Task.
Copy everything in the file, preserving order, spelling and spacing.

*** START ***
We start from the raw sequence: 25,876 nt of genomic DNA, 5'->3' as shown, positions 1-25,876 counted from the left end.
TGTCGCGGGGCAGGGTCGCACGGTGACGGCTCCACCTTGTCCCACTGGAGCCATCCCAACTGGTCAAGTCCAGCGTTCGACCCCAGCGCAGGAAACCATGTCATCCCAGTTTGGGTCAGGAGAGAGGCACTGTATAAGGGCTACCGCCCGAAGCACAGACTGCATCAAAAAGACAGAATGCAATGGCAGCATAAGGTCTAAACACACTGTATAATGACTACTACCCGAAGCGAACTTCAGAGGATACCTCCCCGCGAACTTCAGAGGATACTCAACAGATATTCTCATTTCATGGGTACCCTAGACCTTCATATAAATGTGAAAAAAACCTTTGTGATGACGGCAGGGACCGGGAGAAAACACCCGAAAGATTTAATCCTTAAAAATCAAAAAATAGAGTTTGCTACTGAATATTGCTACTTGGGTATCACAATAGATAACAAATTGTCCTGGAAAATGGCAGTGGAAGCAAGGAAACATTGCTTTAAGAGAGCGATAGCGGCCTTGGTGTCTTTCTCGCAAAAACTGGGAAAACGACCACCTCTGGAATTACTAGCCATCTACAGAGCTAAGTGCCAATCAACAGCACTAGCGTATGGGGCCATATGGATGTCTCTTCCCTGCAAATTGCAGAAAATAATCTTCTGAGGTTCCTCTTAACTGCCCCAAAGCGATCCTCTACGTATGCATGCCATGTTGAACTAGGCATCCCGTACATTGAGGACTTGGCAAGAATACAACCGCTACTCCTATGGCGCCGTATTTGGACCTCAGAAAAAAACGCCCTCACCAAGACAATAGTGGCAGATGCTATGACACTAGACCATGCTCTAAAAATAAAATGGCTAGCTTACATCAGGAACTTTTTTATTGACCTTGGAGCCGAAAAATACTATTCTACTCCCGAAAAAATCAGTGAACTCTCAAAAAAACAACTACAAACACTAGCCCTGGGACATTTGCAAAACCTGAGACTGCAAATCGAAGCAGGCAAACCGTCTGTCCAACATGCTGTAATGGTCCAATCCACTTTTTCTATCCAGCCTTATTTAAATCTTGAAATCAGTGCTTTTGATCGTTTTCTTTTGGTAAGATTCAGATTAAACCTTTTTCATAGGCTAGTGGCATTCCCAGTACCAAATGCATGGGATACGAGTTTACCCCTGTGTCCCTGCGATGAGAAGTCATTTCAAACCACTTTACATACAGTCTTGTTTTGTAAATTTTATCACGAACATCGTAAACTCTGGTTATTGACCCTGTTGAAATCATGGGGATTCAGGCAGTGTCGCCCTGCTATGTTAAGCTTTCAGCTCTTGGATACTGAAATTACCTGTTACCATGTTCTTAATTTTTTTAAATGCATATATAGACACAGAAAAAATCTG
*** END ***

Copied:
We start from the raw sequence: 25,876 nt of genomic DNA, 5'->3' as shown, positions 1-25,876 counted from the left end.
TGTCGCGGGGCAGGGTCGCACGGTGACGGCTCCACCTTGTCCCACTGGAGCCATCCCAACTGGTCAAGTCCAGCGTTCGACCCCAGCGCAGGAAACCATGTCATCCCAGTTTGGGTCAGGAGAGAGGCACTGTATAAGGGCTACCGCCCGAAGCACAGACTGCATCAAAAAGACAGAATGCAATGGCAGCATAAGGTCTAAACACACTGTATAATGACTACTACCCGAAGCGAACTTCAGAGGATACCTCCCCGCGAACTTCAGAGGATACTCAACAGATATTCTCATTTCATGGGTACCCTAGACCTTCATATAAATGTGAAAAAAACCTTTGTGATGACGGCAGGGACCGGGAGAAAACACCCGAAAGATTTAATCCTTAAAAATCAAAAAATAGAGTTTGCTACTGAATATTGCTACTTGGGTATCACAATAGATAACAAATTGTCCTGGAAAATGGCAGTGGAAGCAAGGAAACATTGCTTTAAGAGAGCGATAGCGGCCTTGGTGTCTTTCTCGCAAAAACTGGGAAAACGACCACCTCTGGAATTACTAGCCATCTACAGAGCTAAGTGCCAATCAACAGCACTAGCGTATGGGGCCATATGGATGTCTCTTCCCTGCAAATTGCAGAAAATAATCTTCTGAGGTTCCTCTTAACTGCCCCAAAGCGATCCTCTACGTATGCATGCCATGTTGAACTAGGCATCCCGTACATTGAGGACTTGGCAAGAATACAACCGCTACTCCTATGGCGCCGTATTTGGACCTCAGAAAAAAACGCCCTCACCAAGACAATAGTGGCAGATGCTATGACACTAGACCATGCTCTAAAAATAAAATGGCTAGCTTACATCAGGAACTTTTTTATTGACCTTGGAGCCGAAAAATACTATTCTACTCCCGAAAAAATCAGTGAACTCTCAAAAAAACAACTACAAACACTAGCCCTGGGACATTTGCAAAACCTGAGACTGCAAATCGAAGCAGGCAAACCGTCTGTCCAACATGCTGTAATGGTCCAATCCACTTTTTCTATCCAGCCTTATTTAAATCTTGAAATCAGTGCTTTTGATCGTTTTCTTTTGGTAAGATTCAGATTAAACCTTTTTCATAGGCTAGTGGCATTCCCAGTACCAAATGCATGGGATACGAGTTTACCCCTGTGTCCCTGCGATGAGAAGTCATTTCAAACCACTTTACATACAGTCTTGTTTTGTAAATTTTATCACGAACATCGTAAACTCTGGTTATTGACCCTGTTGAAATCATGGGGATTCAGGCAGTGTCGCCCTGCTATGTTAAGCTTTCAGCTCTTGGATACTGAAATTACCTGTTACCATGTTCTTAATTTTTTTAAATGCATATATAGACACAGAAAAAATCTG